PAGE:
Art and artificial intelligence find their intersection in the work of Audrey Zhang

Written by
Allison Gasparini
April 29, 2024

Audrey Zhang, Class of 2025

While she was still in high school, Audrey Zhang began to become concerned about the question of how artificial intelligence might be affecting our world. Senior year, she took an advanced computer science class and began coding on her own time. “I got this book, Make Your Own Neural Network,” said Zhang. “That was cool because I ended up building a model.”

However, in spite of her blossoming interest in machine learning systems, when she arrived on the Princeton University campus, Zhang, who illustrated and wrote her own webcomic, decided to go for a major in Art and Archaeology. Then, by chance in 2022, Zhang had lunch with a friend who encouraged her to take a course with Center for Statistics and Machine Learning lecturer Daisy Yan Huang.

Zhang enjoyed her experience taking Statistics and Machine Learning 201, Introduction to Data Science with Huang so much that she decided to fully pursue a Statistics and Machine Learning (SML) minor. Now a junior, Zhang is wrapping up her independent work project which intertwines her interest in AI and art. She decided to train a text-to-image deep learning model called Stable Diffusion on art from one of her webcomics titled Goddess of Chaos. The model is pre-trained on data taken from around the internet, but by adding her own, new data, Zhang is practicing “fine-tuning” a neural network to see just how specialized she could make the outputs. “I wanted to see if the AI could generate images in my art style,” said Zhang. 

side by side comparison of Zhang's art and the art generated by the Stable Diffusion model

On the left, artwork from Zhang's original webcomic Goddess of Chaos. On the right, an image generated from the Stable Diffusion model fine-tuned by Zhang for her independent work. Images courtesy of Audrey Zhang

After feeding Stable Diffusion just ten examples of her artwork, Zhang found the model could already generate images very similar to her own (though, as of yet, she can not be sure if the similarities are purely due to fine-tuning or random chance). “That was pretty exciting,” she said. “And also a little concerning.”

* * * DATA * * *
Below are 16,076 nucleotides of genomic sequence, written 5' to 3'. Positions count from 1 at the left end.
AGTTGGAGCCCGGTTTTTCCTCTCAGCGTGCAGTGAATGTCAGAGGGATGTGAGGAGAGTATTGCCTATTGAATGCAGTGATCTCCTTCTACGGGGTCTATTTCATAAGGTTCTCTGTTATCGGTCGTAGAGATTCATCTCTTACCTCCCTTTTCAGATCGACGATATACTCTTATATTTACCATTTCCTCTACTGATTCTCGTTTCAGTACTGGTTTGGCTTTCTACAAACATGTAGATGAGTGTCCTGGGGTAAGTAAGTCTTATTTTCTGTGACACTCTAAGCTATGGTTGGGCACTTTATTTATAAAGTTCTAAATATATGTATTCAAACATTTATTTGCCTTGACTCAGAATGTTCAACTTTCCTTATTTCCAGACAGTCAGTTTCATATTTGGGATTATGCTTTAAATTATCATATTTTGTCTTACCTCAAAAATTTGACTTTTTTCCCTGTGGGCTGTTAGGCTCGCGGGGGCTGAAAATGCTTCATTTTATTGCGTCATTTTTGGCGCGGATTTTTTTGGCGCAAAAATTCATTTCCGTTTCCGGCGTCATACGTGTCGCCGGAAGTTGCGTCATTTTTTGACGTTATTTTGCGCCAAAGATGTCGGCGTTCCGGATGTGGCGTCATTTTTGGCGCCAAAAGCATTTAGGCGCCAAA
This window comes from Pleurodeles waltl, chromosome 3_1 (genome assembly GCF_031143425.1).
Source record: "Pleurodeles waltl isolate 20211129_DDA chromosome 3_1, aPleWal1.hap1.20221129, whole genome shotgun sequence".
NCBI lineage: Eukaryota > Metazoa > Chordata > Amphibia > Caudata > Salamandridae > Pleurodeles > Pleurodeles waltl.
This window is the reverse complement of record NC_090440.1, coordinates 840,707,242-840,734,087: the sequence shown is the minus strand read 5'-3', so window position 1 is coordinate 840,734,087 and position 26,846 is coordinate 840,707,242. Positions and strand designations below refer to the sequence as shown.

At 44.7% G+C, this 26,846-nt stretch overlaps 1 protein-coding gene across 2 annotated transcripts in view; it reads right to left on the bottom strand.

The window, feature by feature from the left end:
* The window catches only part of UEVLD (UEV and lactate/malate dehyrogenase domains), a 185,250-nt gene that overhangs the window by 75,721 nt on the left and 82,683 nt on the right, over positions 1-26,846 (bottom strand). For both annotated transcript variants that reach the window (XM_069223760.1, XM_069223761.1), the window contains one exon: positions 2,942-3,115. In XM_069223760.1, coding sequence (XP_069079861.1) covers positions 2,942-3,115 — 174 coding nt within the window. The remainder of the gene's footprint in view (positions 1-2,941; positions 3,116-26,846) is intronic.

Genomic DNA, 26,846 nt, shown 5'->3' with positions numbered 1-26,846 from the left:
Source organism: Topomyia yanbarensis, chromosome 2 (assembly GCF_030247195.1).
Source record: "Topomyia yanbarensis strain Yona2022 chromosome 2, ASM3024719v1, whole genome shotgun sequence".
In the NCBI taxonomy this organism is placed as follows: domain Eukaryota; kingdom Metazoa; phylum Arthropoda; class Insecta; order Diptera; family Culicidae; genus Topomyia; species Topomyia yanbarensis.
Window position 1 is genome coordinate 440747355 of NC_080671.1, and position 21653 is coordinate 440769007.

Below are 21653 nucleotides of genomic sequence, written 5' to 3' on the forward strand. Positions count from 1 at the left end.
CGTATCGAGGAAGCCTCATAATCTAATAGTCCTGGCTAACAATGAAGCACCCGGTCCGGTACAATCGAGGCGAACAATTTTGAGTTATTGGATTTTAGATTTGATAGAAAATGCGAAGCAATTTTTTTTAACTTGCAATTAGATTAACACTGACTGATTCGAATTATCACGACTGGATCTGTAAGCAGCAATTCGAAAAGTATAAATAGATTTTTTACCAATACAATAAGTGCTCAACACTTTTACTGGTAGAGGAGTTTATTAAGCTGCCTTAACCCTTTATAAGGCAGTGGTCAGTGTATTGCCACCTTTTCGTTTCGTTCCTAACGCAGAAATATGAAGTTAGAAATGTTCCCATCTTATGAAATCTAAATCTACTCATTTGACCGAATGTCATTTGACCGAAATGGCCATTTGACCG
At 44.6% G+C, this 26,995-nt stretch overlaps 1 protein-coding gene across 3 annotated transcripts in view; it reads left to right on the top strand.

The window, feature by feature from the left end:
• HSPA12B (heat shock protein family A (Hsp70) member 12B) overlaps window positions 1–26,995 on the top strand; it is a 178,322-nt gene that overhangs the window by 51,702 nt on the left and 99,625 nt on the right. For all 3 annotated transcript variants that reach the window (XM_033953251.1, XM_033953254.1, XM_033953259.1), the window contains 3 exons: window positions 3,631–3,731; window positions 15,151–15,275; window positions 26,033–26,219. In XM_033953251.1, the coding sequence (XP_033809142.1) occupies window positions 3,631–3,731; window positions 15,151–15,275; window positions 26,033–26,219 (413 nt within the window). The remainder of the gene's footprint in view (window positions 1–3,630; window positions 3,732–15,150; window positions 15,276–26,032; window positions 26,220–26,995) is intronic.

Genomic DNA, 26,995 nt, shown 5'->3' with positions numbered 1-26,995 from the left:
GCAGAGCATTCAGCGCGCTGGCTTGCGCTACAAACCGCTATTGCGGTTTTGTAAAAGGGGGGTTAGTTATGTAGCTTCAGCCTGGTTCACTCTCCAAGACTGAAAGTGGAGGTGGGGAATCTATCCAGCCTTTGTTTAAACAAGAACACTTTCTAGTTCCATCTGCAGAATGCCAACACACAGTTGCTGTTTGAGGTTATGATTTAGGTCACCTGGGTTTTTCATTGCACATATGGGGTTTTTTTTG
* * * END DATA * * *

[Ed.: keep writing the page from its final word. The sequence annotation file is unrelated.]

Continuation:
Models like Stable Diffusion are trained on images taken from all around the internet, and, controversially, the original artists aren’t being compensated for this use of their work. This blurry territory at the intersection of art and AI is of particular interest to Zhang, as an artist herself. She’s hesitant to say she’d use AI in creating her own art. “If I ever made enough art to train a network I would want to make sure that the model was trained on truly copyright-free material or trained on my art only,” said Zhang. “Because, then, I could fine-tune it without worrying about the model accidentally copying its training data directly.” 

This interest in the ethics of art and AI is what ultimately inspired Zhang to use her independent work project exploring just how good an AI algorithm can be in recreating unique art styles. “The rate at which AI is accelerating and improving is something we haven’t seen before in other technologies,” Zhang said. “A lot of the laws might not be catching up in time.”

Though Zhang is currently the only student at the University pursuing an SML minor alongside an art degree, it’s a combination that makes more sense than one might expect. In Zhang’s perspective, SML isn’t solely about knowing how to use machine learning models — it’s also focused on teaching students how to think about and approach problem-solving.  “Doing an SML minor has really improved my logical thinking skills,” said Zhang. “That’s invaluable for any major.”